APPEAL FROM THE DISTRICT COURT OF THE FIRST CIRCUIT (Honolulu Division) (CASE NO. 1DTI-2-101663)
FoleY, Presiding Judge, Fujise and Leonard, JJ.
ORDER DISMISSING APPEAL FOR LACK OF APPELLATE JURISDICTION
Upon review of Plaintiff-Appellee State of Hawaii's (Appellee State) February 28, 2014 statement contesting appellate jurisdiction and the record, it appears that we do not have appellate jurisdiction over Defendant-Appellant Mel D. Horner's (Appellant Horner) appeal from the Honorable Alvin K. Nishimura's September 24, 2012 judgment for the offense of noncompliance with the speed limit in violation of Hawaii Revised Statutes (HRS) § 291C-102 (2007), because Appellant Horner's appeal is untimely under Rule 4(a) (1) of the Hawai'i Rules of Appellate Procedure (HRAP).
An appellate court has an independent obligation to ensure jurisdiction over each case and to dismiss the appeal sua sponte if a jurisdictional defect exits. State v. Graybeard, 93 Hawai'i 513, 516, 6 P.3d 385, 388 (App. 2000). We note that noncompliance with the speed limit in violation of HRS § 291C-102 is punishable by a fine under HRS § 291C-161 (2007 & Supp. 2013), and, thus, this offense constitutes a "'[t]raffic infraction' . . . for which the prescribed penalties do not include imprisonment." HRS § 291D-2 (2007). "No traffic infraction shall be classified as a criminal offense." HRS § 291D-3(a) (2007). Under HRS Chapter 291D, a district court adjudicates a contested traffic citation without holding a standard trial, but if the district court adjudicates the citation in favor of Appellee State, then "[t]he defendant may request a trial pursuant the Hawaii rules of evidence and rules of the district court[.]" HRS § 291D-13(a) (2007). Rule 19(d) of the Hawai'i Civil Traffic Rules (HCTR) provides that "[a]ppeals from judgments entered after a trial may be taken in the manner provided for appeals from district court civil judgments." HCTR Rule 19(d). HRS § 641-1(a) (1993 & Supp. 2013) authorizes appeals from district court civil judgments:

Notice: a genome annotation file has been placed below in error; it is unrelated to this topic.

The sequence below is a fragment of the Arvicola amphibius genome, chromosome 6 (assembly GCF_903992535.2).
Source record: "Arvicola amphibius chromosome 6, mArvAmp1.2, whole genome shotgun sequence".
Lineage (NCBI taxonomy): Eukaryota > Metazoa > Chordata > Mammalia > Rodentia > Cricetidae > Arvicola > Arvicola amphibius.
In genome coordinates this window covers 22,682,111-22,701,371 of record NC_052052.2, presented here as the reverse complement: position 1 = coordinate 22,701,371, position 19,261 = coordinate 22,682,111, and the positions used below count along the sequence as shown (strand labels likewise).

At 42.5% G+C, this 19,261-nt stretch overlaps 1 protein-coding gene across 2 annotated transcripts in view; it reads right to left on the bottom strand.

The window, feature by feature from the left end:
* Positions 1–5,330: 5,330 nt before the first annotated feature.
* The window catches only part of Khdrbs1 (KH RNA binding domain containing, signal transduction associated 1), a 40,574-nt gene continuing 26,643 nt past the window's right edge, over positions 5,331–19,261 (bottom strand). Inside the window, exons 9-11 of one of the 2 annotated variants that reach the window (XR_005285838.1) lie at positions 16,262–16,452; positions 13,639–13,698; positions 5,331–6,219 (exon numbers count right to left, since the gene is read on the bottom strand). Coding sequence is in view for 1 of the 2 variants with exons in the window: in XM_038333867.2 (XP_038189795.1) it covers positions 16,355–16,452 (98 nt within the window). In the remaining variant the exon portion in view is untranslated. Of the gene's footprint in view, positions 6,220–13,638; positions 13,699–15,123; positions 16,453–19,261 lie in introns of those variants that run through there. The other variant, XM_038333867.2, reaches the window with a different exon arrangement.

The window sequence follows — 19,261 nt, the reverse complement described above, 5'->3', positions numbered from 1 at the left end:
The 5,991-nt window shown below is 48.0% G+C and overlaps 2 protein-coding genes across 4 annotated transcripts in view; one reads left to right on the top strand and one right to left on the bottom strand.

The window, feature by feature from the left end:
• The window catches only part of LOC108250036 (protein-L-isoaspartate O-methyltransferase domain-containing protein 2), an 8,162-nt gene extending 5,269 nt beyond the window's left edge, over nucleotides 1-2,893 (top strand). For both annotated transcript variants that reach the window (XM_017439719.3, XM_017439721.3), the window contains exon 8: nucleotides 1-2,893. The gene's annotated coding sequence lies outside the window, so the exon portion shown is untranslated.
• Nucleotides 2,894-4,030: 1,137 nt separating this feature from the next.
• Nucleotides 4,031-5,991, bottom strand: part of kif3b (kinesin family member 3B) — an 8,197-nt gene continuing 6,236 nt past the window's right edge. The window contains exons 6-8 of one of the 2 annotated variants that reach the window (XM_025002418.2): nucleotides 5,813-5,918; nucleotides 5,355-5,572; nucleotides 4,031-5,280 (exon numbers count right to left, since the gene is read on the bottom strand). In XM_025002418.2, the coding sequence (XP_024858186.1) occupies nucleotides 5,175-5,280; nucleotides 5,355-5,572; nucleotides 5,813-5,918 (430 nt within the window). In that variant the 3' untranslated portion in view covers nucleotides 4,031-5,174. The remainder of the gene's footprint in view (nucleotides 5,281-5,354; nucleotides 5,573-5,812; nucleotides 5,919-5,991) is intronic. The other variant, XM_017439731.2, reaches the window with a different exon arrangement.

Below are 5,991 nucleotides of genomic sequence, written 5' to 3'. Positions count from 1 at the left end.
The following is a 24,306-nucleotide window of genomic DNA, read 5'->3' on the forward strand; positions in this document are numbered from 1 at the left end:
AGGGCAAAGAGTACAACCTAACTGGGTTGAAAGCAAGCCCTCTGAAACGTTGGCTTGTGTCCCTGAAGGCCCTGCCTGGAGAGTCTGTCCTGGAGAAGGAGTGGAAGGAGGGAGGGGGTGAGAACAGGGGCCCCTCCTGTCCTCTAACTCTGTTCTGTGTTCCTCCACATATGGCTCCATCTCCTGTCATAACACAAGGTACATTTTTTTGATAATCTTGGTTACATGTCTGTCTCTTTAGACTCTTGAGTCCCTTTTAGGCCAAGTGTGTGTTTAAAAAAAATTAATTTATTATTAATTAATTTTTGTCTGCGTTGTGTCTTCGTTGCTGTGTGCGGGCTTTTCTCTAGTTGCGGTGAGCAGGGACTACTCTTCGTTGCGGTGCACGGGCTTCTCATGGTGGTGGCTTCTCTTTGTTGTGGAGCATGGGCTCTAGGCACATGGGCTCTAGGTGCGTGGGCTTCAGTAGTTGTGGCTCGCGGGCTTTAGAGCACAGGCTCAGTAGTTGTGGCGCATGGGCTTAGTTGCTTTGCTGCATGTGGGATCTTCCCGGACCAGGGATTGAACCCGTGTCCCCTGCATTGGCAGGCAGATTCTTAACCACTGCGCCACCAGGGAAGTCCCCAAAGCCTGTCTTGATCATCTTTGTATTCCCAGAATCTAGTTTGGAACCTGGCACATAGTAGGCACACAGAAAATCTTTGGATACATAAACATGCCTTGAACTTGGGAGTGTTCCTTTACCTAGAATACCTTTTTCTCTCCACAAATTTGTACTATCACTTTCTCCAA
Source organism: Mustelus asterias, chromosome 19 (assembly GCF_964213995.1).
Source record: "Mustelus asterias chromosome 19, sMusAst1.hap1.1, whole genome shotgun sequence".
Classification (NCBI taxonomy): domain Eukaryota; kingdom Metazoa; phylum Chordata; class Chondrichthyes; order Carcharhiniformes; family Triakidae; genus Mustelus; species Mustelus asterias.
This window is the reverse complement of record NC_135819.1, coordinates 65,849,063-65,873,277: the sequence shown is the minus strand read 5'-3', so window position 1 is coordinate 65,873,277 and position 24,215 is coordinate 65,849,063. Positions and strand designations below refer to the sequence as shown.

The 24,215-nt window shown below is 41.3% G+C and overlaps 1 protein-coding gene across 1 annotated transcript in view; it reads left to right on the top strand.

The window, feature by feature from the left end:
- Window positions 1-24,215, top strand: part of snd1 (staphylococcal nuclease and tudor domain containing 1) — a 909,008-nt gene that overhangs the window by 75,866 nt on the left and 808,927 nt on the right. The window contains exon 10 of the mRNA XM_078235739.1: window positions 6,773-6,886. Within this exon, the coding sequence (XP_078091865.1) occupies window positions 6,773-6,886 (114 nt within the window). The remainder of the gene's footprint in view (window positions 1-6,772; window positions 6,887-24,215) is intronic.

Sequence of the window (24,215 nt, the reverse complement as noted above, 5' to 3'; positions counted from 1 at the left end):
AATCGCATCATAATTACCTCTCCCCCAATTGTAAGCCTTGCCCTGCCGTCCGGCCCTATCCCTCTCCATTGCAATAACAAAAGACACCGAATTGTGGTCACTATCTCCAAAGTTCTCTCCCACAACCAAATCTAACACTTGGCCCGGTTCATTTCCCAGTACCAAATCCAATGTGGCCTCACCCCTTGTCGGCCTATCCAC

Pursuant to HRS § 641-1(a) (1993), appeals are allowed in civil matters from all final judgments, orders, or decrees of circuit and district courts. In district court cases, a judgment includes any order from which an appeal lies. A final order means an order ending the proceeding, leaving nothing further to be accomplished. When a written judgment, order, or decree ends the litigation by fully deciding all rights and liabilities of all parties, leaving nothing further to be adjudicated, the judgment, order, or decree is final and appealable.
Casumpang v. ILWU, Local 142, 91 Hawai'i 425, 426, 984 P.2d 1251, 1252 (1999) (citations, internal quotation marks, and footnote omitted).
The district court's September 24, 2012 judgment ended the proceeding by providing the final adjudication and fine against Appellant Horner for the offense of noncompliance with the speed limit in violation of Hawaii Revised Statutes (HRS) § 291C-102, leaving nothing further to be accomplished. Therefore, the September 24, 2012 judgment was an immediately appealable final judgment pursuant to HRS § 641-1 (a).
Appellant Horner did not file his January 6, 2014 notice of appeal within thirty days after entry of the September 24, 2012 judgment, as HRAP Rule 4(a)(1) requires for a an appeal from a civil judgment. The failure to file a timely notice of appeal in a civil matter is a jurisdictional defect that the parties cannot waive and the appellate courts cannot disregard in the exercise of judicial discretion. Bacon v. Karlin, 68 Haw. 648, 650, 727 P.2d 1127, 1128 (1986).
Therefore, IT IS HEREBY ORDERED that appellate court case number CAAP-14-0000338 is dismissed for lack of jurisdiction. All ...